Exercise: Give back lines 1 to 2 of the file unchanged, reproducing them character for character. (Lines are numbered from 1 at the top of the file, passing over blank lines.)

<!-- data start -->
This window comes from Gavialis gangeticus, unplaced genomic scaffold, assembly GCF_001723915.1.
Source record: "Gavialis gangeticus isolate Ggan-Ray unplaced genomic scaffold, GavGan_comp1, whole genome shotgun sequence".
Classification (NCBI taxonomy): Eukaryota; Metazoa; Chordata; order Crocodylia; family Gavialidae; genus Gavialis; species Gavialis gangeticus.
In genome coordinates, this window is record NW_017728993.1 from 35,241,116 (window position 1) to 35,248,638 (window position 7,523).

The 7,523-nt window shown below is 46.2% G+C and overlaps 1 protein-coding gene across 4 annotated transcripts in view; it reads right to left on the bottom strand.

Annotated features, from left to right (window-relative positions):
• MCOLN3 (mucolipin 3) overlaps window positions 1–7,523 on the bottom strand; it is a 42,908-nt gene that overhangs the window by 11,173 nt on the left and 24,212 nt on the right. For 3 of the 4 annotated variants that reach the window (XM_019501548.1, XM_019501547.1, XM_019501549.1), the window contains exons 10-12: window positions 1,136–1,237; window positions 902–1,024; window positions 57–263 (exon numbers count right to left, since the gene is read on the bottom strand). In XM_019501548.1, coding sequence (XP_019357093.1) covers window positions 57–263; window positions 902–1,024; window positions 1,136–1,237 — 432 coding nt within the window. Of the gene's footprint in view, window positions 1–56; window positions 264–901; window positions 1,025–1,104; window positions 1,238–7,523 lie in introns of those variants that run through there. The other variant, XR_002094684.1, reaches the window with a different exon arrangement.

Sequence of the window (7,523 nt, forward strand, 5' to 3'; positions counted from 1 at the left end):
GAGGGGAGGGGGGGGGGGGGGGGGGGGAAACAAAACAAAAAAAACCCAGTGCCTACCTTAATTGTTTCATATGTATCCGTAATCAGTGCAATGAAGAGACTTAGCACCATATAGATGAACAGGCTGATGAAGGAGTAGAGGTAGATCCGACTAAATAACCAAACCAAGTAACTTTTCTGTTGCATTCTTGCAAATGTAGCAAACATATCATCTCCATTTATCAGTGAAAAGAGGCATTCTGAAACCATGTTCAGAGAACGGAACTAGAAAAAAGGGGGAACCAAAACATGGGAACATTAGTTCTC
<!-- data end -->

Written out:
This window comes from Gavialis gangeticus, unplaced genomic scaffold, assembly GCF_001723915.1.
Source record: "Gavialis gangeticus isolate Ggan-Ray unplaced genomic scaffold, GavGan_comp1, whole genome shotgun sequence".